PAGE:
We stopped in Pivot Bar for a drink when Zander joined us - in case Noel Gallagher would be there! There were some blokes already standing to the side with long hair, leather jackets and country-style shirts. Dave reckoned they were the band; either that or die-hard fans because he heard that was their kind of dress sense.
When Zander arrived he confirmed it was indeed the band and went over to talk to them. He returned with the news we were all on the guest list. Result! Free entry partly made up for the disappointment of Frankie, but suddenly with a bottle of wine and some beer inside me, the night was looking quite rosy.
Proud Mary were in fact, pretty damn good. It's kind of hard to pigeon hole them, but there is a definite 1970's - Alabama 3 - country and western feel to their rock music. Many of their songs seemed like top album tracks and you could feel a lot of influence by some major hits in the past, but it left you with a feeling of being unable to identify the tracks after they were finished. They kind of blended into each other so although they were foot-tappingly good and executed with some great guitar work, only a few were truly memorable in a stand out way.
Still, I can't complain. We got in for free and ended up having a great night out when it looked like we were heading for disaster. I'm thinking about writing a review about the gig as part of my column for The Scruffy Dog Review. In fact I will write it, but I'm not sure if it will make the final submission.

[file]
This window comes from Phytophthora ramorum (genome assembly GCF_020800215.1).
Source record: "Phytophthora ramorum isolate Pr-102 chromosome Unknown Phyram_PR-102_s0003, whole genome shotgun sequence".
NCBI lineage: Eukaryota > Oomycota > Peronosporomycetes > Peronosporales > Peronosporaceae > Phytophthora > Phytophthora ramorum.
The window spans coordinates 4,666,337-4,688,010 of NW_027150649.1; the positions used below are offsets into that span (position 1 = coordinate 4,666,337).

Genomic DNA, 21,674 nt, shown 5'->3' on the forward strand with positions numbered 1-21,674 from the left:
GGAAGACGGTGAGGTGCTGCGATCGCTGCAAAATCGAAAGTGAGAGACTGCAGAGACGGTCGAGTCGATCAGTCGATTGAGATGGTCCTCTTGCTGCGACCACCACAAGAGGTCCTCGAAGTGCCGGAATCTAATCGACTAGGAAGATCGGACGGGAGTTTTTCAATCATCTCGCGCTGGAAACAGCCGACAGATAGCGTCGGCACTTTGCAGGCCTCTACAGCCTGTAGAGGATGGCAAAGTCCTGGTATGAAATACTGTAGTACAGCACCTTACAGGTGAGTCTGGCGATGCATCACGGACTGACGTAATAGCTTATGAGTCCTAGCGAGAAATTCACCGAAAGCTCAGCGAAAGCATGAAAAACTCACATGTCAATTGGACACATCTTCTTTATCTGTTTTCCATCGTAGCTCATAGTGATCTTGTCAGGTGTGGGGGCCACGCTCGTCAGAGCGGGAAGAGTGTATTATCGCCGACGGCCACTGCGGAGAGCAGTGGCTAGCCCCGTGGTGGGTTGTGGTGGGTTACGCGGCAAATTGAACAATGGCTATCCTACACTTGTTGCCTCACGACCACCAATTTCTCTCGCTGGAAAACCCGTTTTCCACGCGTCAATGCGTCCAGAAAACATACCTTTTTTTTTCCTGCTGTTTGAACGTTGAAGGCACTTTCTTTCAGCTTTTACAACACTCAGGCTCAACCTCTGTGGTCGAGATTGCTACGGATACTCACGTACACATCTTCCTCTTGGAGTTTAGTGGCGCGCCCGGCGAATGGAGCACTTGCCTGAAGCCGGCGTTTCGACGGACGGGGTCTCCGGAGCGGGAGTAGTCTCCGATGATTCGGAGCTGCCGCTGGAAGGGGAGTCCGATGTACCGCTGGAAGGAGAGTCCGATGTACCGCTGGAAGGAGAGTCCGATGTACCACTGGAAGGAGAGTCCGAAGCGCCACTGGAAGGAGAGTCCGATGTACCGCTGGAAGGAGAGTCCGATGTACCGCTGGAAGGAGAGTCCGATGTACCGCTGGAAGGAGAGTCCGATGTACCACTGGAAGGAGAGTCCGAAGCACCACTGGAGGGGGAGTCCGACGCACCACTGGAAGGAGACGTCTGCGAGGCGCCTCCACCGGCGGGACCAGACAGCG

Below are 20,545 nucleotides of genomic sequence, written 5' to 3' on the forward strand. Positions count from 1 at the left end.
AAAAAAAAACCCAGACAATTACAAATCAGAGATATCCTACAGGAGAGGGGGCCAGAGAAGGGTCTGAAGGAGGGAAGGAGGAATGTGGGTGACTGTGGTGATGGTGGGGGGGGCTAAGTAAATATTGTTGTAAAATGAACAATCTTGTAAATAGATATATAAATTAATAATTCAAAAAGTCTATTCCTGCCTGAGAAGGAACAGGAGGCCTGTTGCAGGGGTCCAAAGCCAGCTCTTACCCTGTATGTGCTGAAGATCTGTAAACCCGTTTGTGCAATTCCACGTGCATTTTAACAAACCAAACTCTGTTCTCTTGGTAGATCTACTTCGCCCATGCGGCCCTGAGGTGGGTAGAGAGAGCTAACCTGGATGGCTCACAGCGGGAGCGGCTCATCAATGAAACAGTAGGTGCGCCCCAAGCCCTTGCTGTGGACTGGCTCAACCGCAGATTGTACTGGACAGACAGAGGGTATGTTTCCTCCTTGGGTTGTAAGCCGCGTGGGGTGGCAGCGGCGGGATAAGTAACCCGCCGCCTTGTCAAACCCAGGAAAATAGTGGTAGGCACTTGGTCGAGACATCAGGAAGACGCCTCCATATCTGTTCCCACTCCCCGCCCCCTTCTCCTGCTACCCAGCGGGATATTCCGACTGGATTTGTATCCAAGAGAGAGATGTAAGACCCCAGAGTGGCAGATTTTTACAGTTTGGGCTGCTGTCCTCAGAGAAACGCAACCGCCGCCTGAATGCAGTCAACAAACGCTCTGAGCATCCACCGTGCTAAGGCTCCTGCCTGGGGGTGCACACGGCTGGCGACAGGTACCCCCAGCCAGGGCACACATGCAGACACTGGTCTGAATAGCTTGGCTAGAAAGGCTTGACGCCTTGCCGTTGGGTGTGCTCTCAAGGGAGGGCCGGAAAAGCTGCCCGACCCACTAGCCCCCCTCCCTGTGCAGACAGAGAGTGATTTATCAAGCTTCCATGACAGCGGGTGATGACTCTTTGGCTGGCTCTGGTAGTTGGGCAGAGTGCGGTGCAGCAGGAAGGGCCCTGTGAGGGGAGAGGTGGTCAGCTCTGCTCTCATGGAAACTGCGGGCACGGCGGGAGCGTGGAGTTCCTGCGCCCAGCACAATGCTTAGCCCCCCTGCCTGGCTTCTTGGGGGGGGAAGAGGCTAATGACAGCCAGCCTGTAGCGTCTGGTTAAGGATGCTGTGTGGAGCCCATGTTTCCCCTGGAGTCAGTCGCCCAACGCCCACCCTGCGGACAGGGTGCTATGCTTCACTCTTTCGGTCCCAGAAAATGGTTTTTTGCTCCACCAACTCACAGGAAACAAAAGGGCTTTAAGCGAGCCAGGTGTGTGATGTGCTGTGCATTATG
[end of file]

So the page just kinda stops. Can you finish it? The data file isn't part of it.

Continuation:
We headed back to Pivot Bar for another couple before heading off for the night. Somehow, I had managed to get quite drunk, and on a Sunday night this was not good, for after Sunday comes Monday. And I hate Mondays on the best of days, let alone with a hangover I knew would be hard to avoid.
Saturday, October 15, 2005
For any woman to go through such an ordeal that she suffered at the hands of her husband, Ike Turner, is something nobody should have to face. She was repeatedly assaulted, raped and psychologically abused for years before she finally broke free and saw what he was doing to her. I've heard of woman talking about their fear of leaving their abuser using an array of excuses for staying, but Tina finally saw the light and got herself out.
I was amazed it had happened to her because she always came across as an incredibly strong woman. And I suppose that's the strength that was enough to get her out of her personal hell. But never once did I realise what she had endured. I hope for any woman who are stuck in the same situation today and might have seen the film last night, to use it as the spur to get out. I actually felt mildly sick at some of the scenes in the film they were that graphic. It kind of makes me, as a man, disgusted that any male could treat their partner in such a way.
I was up from 6am because that's when I happened to wake. Strange, because I've been feeling tired all week. It made the day a very long one but I got a lot done in and about the house.
My sister and her fiance (Fiona and Nolon) popped in on their way to an evening out with some friends in Edinburgh. With her new job as a primary school teacher we don't see each other as much as we used to so it was great to catch up. Gail and a few of them are going to see a show in the Playhouse in a few weeks so me and Nolon agreed to go for some beers that night and do some bonding. Should be a laugh; Nolon's a good man and I couldn't have wished for a better bloke for my wee sister.